How much is scuba diving gear?
How much is scuba diving gear? I am about to find out. In this post I share my shopping trip to buy my own dive equipment and the associated costs of scuba diving gear.
Cost of scuba diving gear?
I have done my open water course, gotten my scuba diving certification and I am a certified open water diver. I have been hiring my scuba diving gear from the dive centers, but I really want the consistency of owning my own equipment The good news is, it is my birthday, and I am planning on celebrating with all things scuba. I have decided 55 is the new 35 when you dive. I am reclaiming my youth as I become a streamlined, well-equipped woman diver. I am travelling to Brisbane where I intend to buy my own scuba gear. My birthday is the perfect excuse to become a scuba woman that shops.
The cost of scuba
I felt out of my depth when I did my scuba diving course, and I feel the same way now. Luckily for me I have my son Joshua as a shopping buddy. Aside from making me climb volcanos, Josh loves to spend my money. With Josh along I am a bit nervous about how much scuba diving is going to cost me. On my arrival we head straight to the dive shop. My birthday is in winter and so my recent open water dives have been cold to say the least. I have spent many dive trips with two wetsuits on, wearing gloves and a beanie on the boat to try and get warm. A warm wetsuit if foremost in my mind.
The cost of scuba shopping
Mask snorkel fins
For anyone wary about scuba diving costs start with the basics. A good fitting mask, snorkel, and fins. A diver can add to their dive gear as they continue their open water diving. It is a bit of a joke amongst my dive buddies, I now have a collection of masks and snorkels as it has taken a lot of trial and error for me to find something I like. I have finally landed on the Cressi Action GoPro mask. It was a reasonable $90.00. Cressi also have a nice mask & snorkel set. Like all things shopping, prices vary. A good diving mask will range between $80 and $160.00. Snorkels; I have tried them all and lost most of them. My favourite was a little fold away travel snorkel that I lost on my first wreck dive. My advice, keep it simple unless you are planning on doing a lot of snorkelling, allow between $25 and $70.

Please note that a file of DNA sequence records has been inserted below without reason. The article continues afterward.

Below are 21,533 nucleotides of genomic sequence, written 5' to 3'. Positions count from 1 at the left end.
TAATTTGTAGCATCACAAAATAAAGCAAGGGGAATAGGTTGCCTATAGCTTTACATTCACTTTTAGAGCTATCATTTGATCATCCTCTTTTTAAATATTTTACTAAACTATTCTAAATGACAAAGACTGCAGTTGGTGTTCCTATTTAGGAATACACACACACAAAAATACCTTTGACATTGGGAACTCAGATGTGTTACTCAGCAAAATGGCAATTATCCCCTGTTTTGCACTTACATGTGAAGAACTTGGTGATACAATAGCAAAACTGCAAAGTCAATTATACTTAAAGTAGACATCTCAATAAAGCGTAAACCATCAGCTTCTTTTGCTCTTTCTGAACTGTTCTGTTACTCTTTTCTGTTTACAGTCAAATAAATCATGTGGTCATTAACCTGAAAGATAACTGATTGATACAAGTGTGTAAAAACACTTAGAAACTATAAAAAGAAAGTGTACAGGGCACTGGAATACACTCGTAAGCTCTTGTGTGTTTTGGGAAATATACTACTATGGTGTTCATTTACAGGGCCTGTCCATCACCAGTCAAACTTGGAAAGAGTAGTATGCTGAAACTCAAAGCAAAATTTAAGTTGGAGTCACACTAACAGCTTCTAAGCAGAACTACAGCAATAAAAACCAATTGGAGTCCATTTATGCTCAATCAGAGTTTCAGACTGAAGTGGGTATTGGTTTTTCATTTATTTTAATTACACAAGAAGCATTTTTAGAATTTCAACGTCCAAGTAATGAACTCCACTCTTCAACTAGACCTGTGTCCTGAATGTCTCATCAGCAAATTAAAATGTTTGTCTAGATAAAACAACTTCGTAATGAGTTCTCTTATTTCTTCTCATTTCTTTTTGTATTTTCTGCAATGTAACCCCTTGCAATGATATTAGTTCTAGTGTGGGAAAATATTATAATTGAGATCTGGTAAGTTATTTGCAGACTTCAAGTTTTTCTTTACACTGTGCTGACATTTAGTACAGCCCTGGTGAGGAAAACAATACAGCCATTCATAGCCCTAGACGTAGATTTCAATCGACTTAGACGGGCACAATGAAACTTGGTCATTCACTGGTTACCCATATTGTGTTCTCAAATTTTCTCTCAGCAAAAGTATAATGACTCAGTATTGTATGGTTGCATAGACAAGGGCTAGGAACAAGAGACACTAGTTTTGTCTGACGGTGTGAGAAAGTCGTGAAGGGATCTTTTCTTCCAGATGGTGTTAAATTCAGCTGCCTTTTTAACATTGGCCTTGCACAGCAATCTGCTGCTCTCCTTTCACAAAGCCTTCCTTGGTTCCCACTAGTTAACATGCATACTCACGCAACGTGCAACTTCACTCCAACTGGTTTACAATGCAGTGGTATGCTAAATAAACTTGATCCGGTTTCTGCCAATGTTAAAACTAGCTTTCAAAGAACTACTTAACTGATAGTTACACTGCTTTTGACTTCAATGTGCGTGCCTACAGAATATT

Womens Scuba Wetsuit
Disclaimer: No shop attendants were injured during this shopping expedition, severely traumatized maybe, but not physically harmed.
To most people buying a wetsuit sounds simple, but when you’re almost 55 pretending to be 35 it is a major life challenge. Prattling on about being cold I am shown a 7ml thermal wetsuit. In hindsight, not the suit for me. Given detailed instructions on how to put it on was the first red flag. Entering a very small change room, I am thinking how hard can it be? Twenty minutes later I am hot, sweaty, and exhausted, the wetsuit is stuck at my thighs and not moving. Forty minutes later I have managed to get it up to my waist. I surrender any remnants of pride, shuffling out of the cubicle, and sheepishly asking for help.
I refuse to contemplate what is seen. Josh & the shop attendant are tugging and pulling at the wetsuit, with a lot of effort they get it past my bottom as I desperately cling to my knickers. Placing me on a chair they continue to grapple with a leg each. Finally, the wetsuit is off. The shop assistant scuttles away never to be seen again. I hope a stiff drink after work helps him process his trauma. Joshua still owes me from the volcano climb, so I am only paying for a few of his therapy sessions. A deep breath, embarrassment factor high; I still need a wetsuit. Josh swears his Mares Flexa 5.4.3 wetsuit keeps him warm. I can’t be any more embarrassed so I may as well twin with my son. I buy the Mares She Dives Flexa 5.4.3 from sheer exhaustion. As it turns out, not a bad choice.
Mares wetsuit twinning